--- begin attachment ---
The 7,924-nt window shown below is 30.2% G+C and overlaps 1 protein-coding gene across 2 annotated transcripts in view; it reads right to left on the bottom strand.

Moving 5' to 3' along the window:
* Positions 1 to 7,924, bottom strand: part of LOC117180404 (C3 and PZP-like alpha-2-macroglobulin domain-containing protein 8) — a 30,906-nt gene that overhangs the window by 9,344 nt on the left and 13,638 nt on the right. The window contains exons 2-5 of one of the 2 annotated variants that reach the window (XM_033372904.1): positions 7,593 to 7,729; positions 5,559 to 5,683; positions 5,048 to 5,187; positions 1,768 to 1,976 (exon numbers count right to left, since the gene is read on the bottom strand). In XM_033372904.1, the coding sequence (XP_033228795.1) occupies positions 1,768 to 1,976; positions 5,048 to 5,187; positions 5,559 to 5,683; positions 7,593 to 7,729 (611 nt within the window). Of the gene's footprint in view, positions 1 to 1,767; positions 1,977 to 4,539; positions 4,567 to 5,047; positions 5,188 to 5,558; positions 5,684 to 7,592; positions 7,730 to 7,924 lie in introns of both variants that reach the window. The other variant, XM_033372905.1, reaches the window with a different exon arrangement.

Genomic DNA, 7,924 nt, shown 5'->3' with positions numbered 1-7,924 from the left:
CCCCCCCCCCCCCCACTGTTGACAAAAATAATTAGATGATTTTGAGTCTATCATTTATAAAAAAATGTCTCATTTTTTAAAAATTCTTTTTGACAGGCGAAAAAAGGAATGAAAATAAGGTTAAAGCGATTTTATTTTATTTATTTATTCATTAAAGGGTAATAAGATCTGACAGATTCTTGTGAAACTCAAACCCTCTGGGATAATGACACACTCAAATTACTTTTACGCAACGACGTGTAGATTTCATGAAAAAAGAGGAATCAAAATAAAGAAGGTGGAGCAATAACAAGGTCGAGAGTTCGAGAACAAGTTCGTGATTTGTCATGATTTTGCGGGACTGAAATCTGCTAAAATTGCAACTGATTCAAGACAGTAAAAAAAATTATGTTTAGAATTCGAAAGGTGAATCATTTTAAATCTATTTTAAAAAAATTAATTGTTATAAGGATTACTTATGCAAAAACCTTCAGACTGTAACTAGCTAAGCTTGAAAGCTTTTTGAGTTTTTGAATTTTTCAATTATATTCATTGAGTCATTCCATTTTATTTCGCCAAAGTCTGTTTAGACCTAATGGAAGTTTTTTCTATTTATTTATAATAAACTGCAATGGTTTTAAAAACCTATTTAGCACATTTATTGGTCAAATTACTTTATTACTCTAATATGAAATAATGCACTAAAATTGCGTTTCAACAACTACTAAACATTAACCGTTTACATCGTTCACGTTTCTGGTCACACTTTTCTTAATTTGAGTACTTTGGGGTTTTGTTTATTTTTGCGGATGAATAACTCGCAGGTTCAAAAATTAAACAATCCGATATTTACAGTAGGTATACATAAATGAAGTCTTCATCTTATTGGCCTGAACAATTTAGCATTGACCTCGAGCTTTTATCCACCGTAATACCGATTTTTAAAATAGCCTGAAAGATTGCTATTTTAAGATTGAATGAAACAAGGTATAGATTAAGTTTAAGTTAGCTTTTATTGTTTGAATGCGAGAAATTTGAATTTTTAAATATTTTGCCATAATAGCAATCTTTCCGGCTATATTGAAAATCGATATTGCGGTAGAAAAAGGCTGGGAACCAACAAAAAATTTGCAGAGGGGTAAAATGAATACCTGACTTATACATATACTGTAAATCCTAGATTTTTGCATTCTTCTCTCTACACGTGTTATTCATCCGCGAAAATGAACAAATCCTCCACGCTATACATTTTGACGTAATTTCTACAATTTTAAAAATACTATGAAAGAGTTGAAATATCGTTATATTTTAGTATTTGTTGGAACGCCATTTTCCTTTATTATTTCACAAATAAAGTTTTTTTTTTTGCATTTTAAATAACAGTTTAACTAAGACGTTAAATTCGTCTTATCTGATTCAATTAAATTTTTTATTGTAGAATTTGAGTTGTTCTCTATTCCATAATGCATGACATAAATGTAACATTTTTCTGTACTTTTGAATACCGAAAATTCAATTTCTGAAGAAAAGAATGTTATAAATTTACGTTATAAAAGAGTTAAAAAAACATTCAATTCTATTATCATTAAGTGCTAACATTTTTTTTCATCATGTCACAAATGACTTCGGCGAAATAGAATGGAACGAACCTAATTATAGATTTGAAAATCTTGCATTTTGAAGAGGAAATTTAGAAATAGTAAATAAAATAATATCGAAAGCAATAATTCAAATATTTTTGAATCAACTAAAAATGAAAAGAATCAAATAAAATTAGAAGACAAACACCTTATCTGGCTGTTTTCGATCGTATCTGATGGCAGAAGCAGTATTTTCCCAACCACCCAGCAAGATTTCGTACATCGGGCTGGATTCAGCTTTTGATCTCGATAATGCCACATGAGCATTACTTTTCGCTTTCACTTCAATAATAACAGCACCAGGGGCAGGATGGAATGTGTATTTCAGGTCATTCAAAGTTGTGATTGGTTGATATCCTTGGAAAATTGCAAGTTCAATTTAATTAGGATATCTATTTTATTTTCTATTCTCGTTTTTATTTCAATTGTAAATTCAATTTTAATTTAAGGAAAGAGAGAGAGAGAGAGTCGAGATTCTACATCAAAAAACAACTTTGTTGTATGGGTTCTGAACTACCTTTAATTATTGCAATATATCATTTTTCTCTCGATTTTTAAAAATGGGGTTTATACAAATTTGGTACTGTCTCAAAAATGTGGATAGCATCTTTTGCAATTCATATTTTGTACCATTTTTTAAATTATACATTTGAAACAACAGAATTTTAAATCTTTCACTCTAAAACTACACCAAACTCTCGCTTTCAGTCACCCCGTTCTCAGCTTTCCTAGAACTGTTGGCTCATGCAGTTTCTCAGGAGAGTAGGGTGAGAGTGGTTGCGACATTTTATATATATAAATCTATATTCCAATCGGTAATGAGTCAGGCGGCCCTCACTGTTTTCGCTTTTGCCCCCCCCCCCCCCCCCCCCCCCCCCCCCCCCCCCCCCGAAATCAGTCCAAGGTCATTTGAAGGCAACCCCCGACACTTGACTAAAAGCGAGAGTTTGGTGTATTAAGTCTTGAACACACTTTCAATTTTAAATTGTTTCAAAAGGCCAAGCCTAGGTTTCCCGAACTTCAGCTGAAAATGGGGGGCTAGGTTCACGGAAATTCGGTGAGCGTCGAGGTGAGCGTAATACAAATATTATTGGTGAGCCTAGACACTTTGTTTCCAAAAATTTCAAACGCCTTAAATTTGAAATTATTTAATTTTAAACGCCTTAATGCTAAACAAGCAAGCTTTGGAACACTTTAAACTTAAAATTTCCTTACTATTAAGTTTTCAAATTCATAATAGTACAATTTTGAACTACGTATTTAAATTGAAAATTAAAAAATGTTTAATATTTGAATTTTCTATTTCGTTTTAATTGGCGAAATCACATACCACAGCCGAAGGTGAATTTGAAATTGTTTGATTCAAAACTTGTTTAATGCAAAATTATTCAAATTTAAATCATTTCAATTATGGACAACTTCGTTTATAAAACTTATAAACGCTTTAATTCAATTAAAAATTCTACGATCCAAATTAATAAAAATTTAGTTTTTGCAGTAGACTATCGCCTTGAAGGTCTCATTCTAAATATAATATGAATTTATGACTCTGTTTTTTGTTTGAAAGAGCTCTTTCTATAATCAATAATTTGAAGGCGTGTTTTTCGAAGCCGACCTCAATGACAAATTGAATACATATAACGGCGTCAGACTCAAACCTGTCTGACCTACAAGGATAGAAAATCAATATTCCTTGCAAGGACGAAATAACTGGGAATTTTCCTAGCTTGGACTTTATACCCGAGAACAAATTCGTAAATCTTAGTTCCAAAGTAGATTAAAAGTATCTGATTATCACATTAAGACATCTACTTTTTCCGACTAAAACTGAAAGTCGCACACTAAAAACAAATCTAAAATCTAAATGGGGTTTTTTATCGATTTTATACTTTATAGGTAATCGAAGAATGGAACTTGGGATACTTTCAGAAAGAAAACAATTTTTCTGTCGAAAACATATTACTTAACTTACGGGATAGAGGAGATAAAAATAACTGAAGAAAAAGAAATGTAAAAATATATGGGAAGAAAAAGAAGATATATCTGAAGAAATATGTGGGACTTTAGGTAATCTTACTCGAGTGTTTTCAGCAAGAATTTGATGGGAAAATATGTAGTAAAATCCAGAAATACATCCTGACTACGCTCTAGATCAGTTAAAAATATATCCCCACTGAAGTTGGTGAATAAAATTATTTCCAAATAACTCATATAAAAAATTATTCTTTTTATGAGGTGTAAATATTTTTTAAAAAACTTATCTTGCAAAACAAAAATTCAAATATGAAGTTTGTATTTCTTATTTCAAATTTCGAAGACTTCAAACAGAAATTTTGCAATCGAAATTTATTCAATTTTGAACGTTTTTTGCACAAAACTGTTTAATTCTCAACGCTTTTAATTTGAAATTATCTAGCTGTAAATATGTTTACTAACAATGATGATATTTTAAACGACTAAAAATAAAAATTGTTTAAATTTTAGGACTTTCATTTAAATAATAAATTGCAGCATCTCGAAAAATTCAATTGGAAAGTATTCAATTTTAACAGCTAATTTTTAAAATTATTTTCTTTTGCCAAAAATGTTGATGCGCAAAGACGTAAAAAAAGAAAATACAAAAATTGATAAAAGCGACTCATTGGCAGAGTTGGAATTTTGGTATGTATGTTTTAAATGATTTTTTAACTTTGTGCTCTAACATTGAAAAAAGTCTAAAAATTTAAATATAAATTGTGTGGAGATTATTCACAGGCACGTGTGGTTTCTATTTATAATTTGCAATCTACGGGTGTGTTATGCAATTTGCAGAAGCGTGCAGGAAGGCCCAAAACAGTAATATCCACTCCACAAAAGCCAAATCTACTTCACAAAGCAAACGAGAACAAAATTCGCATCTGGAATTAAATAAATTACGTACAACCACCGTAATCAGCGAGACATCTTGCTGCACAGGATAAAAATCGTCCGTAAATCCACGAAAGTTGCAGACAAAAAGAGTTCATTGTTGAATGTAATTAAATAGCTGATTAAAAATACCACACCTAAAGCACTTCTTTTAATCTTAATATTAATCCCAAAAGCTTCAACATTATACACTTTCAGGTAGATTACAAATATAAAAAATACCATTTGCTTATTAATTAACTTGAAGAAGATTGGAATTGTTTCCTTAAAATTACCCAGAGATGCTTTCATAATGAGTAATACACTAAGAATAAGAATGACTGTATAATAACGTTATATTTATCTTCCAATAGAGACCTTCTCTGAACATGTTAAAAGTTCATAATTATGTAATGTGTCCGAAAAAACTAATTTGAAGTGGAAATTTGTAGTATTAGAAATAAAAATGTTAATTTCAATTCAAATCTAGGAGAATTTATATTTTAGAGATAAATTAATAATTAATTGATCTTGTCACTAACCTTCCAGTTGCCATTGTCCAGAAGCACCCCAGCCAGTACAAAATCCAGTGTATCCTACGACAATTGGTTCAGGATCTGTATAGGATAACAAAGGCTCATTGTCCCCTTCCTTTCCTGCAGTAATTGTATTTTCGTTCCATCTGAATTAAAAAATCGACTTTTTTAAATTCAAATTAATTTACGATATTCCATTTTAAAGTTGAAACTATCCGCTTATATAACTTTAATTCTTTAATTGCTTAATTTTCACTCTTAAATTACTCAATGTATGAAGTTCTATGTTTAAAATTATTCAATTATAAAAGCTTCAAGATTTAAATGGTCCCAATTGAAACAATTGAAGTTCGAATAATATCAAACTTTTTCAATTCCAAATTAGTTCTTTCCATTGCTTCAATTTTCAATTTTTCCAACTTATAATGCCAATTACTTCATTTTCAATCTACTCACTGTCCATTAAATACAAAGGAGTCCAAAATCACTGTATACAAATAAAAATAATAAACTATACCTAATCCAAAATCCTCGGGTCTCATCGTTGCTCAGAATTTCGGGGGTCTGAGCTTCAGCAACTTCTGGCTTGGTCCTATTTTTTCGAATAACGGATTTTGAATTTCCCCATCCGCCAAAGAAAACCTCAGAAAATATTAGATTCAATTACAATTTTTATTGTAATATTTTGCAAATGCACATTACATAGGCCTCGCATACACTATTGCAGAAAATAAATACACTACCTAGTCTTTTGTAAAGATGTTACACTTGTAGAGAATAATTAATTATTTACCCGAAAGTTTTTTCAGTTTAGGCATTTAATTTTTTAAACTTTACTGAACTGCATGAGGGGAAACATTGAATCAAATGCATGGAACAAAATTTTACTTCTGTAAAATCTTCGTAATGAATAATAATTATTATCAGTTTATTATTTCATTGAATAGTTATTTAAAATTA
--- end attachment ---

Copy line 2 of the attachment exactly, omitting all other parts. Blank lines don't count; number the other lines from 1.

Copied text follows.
Moving 5' to 3' along the window: